“Start Up” Status of the Variable Storage Rate (VSR) for Kansas City HRW Wheat Futures

Variable Storage Rate or “VSR” calculations for the CME Kansas City Hard Red Winter Wheat futures contract have begun.  The Chicago Mercantile Exchange (CME) provides an ongoing daily record of how VSR calculations are progressing for the MARCH 2018 to MAY 2018 futures contract spread in comparison to what the CME calculates to be “Financial Full Carry” for wheat in storage.

Following is a statement from the CME regarding the Variable Storage Rate mechanism and its application:

“The Exchange will implement the VSR mechanism with an initial observation period beginning on December 19, 2017 and ending on February 23, 2018, evaluating the 2018 March – May KC HRW Wheat calendar spread relative to financial full carry with any changes to the storage rate effective on March 18, 2018. The storage rate will remain at 19.7/100s of one cent per bushel per day until the VSR mechanism triggers a change to the storage rate, at which point the storage rate will become either 16.5/100s of one cent per bushel per day if the storage rate is triggered down or 26.5/100s of one cent per bushel per day if the storage rate is triggered up. The seasonal storage rate currently in place for the Contracts will be suspended in lieu of the VSR mechanism, meaning the rate of 19.7/100s of one cent per bushel per day will remain in place until triggered up or down by the VSR mechanism.”

These VSR Calculations for both Kansas City HRW Wheat futures and Chicago Wheat futures are available a the following web address:

http://www.cmegroup.com/trading/agricultural/grain-and-oilseed/variable-storage-rate.html

These preliminary VSR calculations with the MARCH-MAY 2018 KC HRW Wheat futures spread running at an average of 90.40% of Financial Full Carry for the December 19, 2017 through January 4, 2018 period would indicate that the CME will be increasing its storage rate used in the VSR calculation. Of course, the long term average through February 23, 2018 will provide the final determination of whether such changes are made.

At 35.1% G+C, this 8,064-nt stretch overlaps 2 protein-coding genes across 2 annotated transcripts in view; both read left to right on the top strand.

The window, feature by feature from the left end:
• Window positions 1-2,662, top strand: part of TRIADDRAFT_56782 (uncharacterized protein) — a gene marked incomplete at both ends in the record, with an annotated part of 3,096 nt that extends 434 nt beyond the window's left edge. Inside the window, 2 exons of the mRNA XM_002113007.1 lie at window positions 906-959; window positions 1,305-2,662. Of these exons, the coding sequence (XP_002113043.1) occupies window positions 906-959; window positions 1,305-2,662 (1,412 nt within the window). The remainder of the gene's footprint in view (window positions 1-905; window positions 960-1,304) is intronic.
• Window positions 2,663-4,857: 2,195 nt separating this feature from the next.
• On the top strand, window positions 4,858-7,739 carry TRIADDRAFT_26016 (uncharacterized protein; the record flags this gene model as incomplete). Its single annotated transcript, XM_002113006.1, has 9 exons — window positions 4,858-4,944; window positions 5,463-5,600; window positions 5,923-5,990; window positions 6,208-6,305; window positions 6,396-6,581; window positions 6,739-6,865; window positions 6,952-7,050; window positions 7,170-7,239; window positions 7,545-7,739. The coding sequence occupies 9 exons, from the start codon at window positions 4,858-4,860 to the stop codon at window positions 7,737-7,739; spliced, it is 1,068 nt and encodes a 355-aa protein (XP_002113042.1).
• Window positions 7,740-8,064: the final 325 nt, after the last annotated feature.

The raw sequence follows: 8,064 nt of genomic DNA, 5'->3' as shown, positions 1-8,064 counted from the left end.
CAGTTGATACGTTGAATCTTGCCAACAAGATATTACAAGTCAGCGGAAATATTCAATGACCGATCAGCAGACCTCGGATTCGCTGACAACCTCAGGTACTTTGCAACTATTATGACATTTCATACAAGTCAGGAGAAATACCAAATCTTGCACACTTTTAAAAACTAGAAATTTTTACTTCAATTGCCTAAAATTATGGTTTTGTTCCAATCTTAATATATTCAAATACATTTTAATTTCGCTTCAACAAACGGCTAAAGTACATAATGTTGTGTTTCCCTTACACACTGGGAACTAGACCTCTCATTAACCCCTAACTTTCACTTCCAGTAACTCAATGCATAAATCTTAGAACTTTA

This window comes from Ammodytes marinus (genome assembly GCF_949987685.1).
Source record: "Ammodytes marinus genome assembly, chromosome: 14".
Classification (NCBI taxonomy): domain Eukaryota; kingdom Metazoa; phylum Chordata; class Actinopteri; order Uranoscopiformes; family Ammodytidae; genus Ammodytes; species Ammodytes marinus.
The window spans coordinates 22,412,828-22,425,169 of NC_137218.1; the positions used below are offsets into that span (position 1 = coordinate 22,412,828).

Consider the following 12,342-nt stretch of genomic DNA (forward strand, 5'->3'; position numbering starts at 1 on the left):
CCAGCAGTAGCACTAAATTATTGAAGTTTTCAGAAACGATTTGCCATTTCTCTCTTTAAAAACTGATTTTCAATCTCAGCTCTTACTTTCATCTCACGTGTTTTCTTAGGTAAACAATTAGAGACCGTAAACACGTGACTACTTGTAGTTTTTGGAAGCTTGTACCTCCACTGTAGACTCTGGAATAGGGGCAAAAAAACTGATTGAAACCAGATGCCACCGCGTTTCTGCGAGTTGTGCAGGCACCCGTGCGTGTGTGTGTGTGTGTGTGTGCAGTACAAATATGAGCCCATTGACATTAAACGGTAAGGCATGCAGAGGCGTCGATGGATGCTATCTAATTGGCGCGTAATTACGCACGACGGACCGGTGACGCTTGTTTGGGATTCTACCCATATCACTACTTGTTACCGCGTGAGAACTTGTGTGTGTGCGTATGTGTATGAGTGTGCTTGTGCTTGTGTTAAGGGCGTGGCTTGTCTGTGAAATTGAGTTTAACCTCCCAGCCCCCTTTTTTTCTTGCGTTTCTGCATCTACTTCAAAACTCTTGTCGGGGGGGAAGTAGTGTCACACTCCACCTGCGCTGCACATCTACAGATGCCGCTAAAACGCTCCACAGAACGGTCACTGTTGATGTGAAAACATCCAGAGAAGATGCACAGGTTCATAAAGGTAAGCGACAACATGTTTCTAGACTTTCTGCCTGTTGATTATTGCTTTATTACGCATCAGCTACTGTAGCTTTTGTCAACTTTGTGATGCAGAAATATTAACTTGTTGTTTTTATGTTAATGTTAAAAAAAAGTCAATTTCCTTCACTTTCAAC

This potential storage rate increase would be from the starting value of $0.00197 /bu/day ($0.0591 /bu/30 days) up to $0.00265 /bu/day ($0.0795 /bu/30 days) for the March-May 2018 period on wheat delivered against the MARCH 2018 CME KC HRW Wheat futures contract.

Note that the CME Chicago Wheat futures carrying charge is currently at $0.00365 /bu/day ($0.1095 /bu/30 days), and that the running average percent of full carry for Chicago wheat is only 51.42% for the same period.

Following are the KC HRW Wheat futures VSR calculations for through Thursday, January 4, 2018 with added formatting from Kansas State University Extension Agricultural Economics:

 

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KSU Wheat Market Outlook in Late-December 2017 – U.S., World, and “World-Less-China” Market Scenarios for 2018

This report provides an analysis of U.S. and World wheat supply-demand factors and 2018 marketing year price prospects following the USDA’s December 12, 2017 Crop Production and World Agricultural Supply Demand Estimates (WASDE) reports.  It also incorporates U.S. wheat market supply-demand and price projections for the “next crop” 2018/19 marketing year from the USDA’s Long Term Agricultural Projections released on November 28, 2017. This article will be available in full on the KSU AgManager website in coming days (http://www.agmanager.info/).